Tuesday, October 25, 2005

Work Days Lost Due to Stress

In 2003, the most recent data available, the U.S. Bureau of Labor Statistics reports that 3,820 work days were lost due to anxiety, stress or neurotic disorders. According to Norma Malcolm of the BLS in Chicago, it's unclear just how accurate that figure is. One reason it's hard to track is that people aren't going to admit their problems to their employers.

According to the World Congress on Safety and Health at Work, employees who can't adapt to the stresses that come along with their jobs ar costly for business. The organization reports that more than 13 million workdays worldwide are lost each year from stress, anxiety, and depression. Among the main stressors include work overload, lack of recognition, poor relations with supervisors, low participation in decisions and poor communication.

Work-related stress is a very significant psychological issue for employees. One reason for the increased stress is the job insecurity that employees feel due to the amount of turnover. The days of working for a company for 25-30 years and then retiring are over. Recent technology such as pagers, e-mail, and cell phones were supposed to help make life easier and save time, but instead it has people thinking they can accomplish more. Shift work, longer hours, and too many responsibilities are other factors that can cause anxiety in the workplace.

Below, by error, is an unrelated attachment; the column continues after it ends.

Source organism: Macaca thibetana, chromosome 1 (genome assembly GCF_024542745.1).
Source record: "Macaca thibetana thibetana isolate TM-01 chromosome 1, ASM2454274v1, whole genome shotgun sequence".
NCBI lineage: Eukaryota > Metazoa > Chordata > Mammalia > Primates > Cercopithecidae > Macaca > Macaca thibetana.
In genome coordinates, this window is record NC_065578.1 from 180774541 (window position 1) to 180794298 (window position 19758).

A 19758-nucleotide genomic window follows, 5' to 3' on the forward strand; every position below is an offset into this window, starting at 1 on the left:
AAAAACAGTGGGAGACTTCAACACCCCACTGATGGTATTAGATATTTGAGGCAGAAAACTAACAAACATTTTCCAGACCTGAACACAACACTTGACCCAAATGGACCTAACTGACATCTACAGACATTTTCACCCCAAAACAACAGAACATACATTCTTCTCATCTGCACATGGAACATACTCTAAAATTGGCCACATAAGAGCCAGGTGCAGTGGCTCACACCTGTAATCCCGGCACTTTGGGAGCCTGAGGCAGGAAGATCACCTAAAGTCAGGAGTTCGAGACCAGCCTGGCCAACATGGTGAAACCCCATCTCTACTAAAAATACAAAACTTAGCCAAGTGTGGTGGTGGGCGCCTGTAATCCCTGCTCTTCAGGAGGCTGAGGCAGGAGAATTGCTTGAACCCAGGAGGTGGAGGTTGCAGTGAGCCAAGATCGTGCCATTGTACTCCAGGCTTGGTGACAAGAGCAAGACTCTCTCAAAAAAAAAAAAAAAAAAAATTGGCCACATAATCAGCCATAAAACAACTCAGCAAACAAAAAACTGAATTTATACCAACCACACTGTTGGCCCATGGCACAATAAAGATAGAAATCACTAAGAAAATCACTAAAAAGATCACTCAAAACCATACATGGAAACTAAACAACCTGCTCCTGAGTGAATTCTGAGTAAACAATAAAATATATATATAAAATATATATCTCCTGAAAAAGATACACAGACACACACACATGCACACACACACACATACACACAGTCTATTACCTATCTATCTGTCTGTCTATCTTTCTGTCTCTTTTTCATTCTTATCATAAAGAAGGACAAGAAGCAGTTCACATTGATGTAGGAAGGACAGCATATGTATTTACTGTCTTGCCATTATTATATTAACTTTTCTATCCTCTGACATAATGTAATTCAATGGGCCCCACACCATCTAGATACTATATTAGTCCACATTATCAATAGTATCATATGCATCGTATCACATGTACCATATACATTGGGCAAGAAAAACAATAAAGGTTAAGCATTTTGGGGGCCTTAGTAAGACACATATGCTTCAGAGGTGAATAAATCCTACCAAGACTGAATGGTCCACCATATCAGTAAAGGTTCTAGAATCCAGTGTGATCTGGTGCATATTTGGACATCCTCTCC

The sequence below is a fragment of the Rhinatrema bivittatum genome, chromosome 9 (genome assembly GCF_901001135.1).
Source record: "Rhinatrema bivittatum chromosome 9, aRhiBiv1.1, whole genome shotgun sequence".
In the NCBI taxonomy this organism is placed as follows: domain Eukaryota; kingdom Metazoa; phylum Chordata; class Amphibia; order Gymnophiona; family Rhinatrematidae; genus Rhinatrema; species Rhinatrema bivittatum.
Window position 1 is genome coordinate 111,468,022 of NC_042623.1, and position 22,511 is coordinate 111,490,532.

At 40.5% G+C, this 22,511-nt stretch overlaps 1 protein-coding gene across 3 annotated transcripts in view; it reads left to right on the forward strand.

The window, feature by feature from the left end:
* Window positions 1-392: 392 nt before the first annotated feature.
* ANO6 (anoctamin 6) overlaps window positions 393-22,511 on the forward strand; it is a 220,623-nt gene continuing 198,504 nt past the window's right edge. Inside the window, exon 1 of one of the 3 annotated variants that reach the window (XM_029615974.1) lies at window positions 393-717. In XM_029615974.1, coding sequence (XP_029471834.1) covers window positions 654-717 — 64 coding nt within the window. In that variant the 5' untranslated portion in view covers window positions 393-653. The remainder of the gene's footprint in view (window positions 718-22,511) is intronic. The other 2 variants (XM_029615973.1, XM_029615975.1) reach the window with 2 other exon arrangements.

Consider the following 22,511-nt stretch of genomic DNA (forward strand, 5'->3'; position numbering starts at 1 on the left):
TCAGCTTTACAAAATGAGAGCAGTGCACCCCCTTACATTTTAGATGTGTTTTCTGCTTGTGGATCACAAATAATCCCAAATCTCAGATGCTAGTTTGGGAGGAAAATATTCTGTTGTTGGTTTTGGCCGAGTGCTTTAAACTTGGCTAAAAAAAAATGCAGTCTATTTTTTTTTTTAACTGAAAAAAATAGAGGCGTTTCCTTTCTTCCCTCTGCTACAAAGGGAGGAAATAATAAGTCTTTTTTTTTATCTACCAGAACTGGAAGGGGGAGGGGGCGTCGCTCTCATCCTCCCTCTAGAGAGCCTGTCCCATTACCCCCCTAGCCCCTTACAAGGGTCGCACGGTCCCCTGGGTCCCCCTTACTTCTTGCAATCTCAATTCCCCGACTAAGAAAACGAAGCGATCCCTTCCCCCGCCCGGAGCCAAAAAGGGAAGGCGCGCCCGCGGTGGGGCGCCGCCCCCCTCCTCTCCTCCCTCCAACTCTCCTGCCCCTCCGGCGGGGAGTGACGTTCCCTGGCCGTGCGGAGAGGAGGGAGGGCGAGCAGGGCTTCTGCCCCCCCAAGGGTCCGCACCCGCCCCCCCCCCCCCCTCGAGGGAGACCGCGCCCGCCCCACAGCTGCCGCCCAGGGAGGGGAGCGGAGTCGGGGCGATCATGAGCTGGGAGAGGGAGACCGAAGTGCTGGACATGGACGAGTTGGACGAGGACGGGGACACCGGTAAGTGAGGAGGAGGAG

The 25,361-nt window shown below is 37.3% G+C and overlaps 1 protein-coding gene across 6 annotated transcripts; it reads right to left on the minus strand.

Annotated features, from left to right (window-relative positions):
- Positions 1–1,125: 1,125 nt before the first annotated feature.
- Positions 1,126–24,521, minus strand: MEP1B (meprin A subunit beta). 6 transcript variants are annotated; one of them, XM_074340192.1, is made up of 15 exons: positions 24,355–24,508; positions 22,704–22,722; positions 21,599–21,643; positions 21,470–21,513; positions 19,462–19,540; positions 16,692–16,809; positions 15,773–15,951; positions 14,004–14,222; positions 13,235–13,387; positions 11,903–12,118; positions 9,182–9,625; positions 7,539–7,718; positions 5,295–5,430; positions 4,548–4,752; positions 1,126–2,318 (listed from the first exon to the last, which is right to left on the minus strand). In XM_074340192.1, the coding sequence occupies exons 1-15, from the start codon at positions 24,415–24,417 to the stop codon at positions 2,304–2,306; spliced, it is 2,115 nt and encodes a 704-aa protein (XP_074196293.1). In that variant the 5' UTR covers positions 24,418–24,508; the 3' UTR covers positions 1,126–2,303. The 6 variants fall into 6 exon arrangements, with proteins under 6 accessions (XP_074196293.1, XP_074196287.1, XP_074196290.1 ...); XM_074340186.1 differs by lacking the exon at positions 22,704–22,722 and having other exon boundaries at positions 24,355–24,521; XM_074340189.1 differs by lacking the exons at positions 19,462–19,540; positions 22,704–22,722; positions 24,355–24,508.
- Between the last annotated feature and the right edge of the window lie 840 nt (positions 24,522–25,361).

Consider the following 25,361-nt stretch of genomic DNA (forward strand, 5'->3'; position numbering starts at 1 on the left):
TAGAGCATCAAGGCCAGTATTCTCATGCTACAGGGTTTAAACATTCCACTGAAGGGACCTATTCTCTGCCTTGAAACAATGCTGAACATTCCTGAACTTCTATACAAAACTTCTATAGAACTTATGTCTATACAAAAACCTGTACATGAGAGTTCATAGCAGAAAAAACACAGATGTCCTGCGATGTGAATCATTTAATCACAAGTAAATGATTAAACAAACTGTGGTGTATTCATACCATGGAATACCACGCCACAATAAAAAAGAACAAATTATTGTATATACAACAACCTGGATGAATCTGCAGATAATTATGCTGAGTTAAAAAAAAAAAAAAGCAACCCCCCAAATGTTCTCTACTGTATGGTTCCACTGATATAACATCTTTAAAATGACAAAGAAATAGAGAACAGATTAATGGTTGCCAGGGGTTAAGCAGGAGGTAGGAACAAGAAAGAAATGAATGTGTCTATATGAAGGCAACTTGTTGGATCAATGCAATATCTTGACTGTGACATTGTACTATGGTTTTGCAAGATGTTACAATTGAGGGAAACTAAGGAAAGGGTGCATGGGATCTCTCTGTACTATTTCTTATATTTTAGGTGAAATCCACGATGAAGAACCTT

People should think about how well the job fits them. They should be aware of stress-related symptoms such as feeling overwhelmed, muscle tension, sleep disturbances, changes in appetite, changes in energy, and irritability and headaches. If a job is stressful, people should determine what time of the day they work best to do the more difficult or mundane tasks at that time. People need to have a sense of control in the workplace and they need to develop positive and healthy work relationships.

Outside of work, a healthy diet and consistent sleep schedule are critical to maintain balance. Employees also need to establish boundaries between their job and personal lives. People tend to give up their time with friends or do fewer social activities when they're stressed. By being social outside of work is what refreshes us and provides us with energy so that we're able to meet today's demands. She summarizes by saying that stress in moderate levels can be motivating, exciting and challenging, but people need to evaluate their situation to be aware if they're under too much stress.

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